Wales is officially in recession for first time in 11 years due to the impact of the coronavirus pandemic.
The lockdown saw household spending plunge as shops were ordered to close, while factory and construction output also fell.
The UK economy shrank 20.4% between April and June compared with the first three months of the year.
Officials said the economy bounced back in June as restrictions on movement started to ease.
On Monday, the latest unemployment figures suggested the full force of lockdown had not hit jobs in Wales to a significant extent.
The rate of unemployment in Wales between April and June was down, at 2.7%, with 8,000 fewer people unemployed than between January and March, Office for National Statistics (ONS) figures showed.
That was 20,000 fewer than the same period a year ago.
The figures do not include the millions of people who are furloughed, those on zero-hours contracts but not getting shifts, or people on temporary unpaid leave from a job, as they still count as employed.
Julie James, the Welsh Housing and Local Government minister, said there needed to be action at a UK level to help the economy in Wales.
“There are three things the UK government can do that we cannot,” she told BBC Radio Wales Breakfast.
“One is the furlough issue, and the supporting of businesses who can’t bring all their employees back but who we want to still be here at the end of the pandemic.
“The second one is a more generous package of support for people who fall out of work, so they can get back into work quickly.
“And the third one is the old chestnut of our trading relationship with the European Union.
“We depend very heavily on that trading relationship, and the idea that we’re heading towards a no-deal Brexit or a hard Brexit at pace in the middle of this recession it just beggars belief to be honest.”
Economy Minister Ken Skates said the coronavirus pandemic was having a “severe impact on our economy” but the Welsh Government was “doing all that we can to mitigate its effects on businesses, jobs and livelihoods”.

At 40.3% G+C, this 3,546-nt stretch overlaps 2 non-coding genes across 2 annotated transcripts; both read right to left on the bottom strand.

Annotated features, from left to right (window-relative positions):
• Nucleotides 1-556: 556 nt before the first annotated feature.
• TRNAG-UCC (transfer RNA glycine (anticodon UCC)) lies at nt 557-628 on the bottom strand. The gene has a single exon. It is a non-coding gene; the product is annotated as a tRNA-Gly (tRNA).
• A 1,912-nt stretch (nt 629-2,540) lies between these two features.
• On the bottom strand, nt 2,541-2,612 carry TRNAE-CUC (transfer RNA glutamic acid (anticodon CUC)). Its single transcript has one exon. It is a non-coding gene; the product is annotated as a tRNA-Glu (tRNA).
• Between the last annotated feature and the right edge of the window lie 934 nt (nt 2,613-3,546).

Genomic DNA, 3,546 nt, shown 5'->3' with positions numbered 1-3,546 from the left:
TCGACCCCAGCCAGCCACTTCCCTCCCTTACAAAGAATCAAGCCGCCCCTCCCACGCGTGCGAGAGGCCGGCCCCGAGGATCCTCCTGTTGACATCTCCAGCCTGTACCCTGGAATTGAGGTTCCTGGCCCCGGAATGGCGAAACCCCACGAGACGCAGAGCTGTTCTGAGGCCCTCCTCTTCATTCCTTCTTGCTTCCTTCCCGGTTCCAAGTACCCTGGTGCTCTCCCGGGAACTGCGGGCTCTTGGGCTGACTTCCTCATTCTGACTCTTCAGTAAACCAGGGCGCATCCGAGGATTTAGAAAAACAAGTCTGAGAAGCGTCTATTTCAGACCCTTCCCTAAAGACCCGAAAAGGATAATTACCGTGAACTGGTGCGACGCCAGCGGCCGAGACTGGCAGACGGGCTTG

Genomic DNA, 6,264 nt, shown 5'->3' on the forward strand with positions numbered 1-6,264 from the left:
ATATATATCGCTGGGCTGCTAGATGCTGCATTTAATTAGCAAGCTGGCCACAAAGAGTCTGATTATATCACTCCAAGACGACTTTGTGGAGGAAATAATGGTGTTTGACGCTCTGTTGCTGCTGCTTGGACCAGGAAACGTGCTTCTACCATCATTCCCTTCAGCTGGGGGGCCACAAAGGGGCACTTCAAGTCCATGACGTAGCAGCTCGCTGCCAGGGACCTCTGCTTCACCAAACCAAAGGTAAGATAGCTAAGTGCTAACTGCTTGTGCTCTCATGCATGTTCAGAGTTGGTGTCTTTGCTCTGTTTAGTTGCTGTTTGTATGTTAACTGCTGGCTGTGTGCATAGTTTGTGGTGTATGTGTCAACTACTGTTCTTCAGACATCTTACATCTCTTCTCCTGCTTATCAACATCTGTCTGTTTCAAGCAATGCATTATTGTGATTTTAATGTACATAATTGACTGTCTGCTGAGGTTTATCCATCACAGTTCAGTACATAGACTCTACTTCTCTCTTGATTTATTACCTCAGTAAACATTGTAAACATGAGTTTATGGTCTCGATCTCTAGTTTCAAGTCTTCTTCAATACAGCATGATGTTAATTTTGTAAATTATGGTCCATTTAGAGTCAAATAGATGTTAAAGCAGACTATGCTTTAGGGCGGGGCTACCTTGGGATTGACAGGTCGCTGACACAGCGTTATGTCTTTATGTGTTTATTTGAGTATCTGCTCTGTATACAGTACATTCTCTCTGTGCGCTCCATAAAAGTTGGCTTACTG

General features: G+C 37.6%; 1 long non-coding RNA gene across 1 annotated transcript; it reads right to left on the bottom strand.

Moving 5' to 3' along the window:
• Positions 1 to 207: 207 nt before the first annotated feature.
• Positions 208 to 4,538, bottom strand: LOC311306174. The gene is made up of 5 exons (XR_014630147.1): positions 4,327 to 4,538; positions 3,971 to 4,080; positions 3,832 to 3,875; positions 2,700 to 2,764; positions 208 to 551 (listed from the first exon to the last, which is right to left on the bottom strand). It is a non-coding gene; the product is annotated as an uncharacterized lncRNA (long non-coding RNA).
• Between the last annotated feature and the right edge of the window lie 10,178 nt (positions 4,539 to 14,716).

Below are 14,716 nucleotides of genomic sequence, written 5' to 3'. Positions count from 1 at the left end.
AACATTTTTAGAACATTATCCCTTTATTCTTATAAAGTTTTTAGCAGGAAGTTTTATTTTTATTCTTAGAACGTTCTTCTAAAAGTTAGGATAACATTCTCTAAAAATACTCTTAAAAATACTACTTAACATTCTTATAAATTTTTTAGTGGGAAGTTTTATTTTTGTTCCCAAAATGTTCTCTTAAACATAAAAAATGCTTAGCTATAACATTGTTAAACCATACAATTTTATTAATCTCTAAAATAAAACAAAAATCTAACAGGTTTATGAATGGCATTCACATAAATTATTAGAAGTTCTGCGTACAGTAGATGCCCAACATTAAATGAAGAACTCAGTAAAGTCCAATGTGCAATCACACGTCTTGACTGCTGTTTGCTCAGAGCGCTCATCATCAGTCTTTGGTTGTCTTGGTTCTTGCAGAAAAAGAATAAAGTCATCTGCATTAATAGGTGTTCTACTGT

He said the Welsh Government’s package of assistance for business was “the most comprehensive and generous in the UK”.
He also called on the UK government to maintaining the furlough scheme “until we are through the worst of the crisis”.
Analysis from BBC Wales economics correspondent Sarah Dickins
This affects all of us – it means there’s less money swirling around.
When you hear phrases such as “GDP has fallen” it can feel really remote but what that ultimately means is because people are making, buying and selling less there is less work and less pay.
For us in Wales, the accommodation and food sector has been hit hard. And for rural Wales in particular, that sector is really important to the vibrancy of communities.
What we don’t know is how people’s spending behaviour will change as we move out of lockdown.
The term recession means the economy has contracted for six months so the UK economy was contracting even before coronavirus hit – although it is clear lockdown has had a big part to play.
It wasn’t long ago that people were saying wages hadn’t picked up from the last recession 11 years ago – now we’re going into another storm.
Building a way out for the economy?
For the last 30 years, Tim Crooks has helped establish P&P Builders in Blaenavon as a key business in Torfaen.
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The firm competes for contracts from housing associations and local authorities.
When lockdown hit in March, it took the same steps many companies did – closing down, and putting its 80 strong workforce on the UK government’s job retention furlough scheme.
Since restrictions began to ease in June, the building firm is back at work – but like many others, development manager Mr Crooks is working in the “new normal”.
“Obviously it was a great period of uncertainty across all sectors, and for us as a small company cash flow is important – so if you’re not working, we’re not creating any money, and we can’t reinvest that back in the business. The longer that went on, the more difficult it was,” he reflected.
“Things are a lot quieter around. A lot has changed in terms of the supply chain. Since the last recession, you know there’s a lot of suppliers and merchants having difficulties at the moment.”
Mr Crooks said those difficulties meant longer waits to get basic components on to a development site – even down to items such as gas and electricity meters.
“Nobody can forecast exactly what’s going to happen, particularly in terms of unemployment and future work,” he added.
However, he said his firm, like many in the small construction industry, had moved more towards building in the public sector, and that did offer some security – especially at a time when there remains a chronic shortage of cheap affordable housing.
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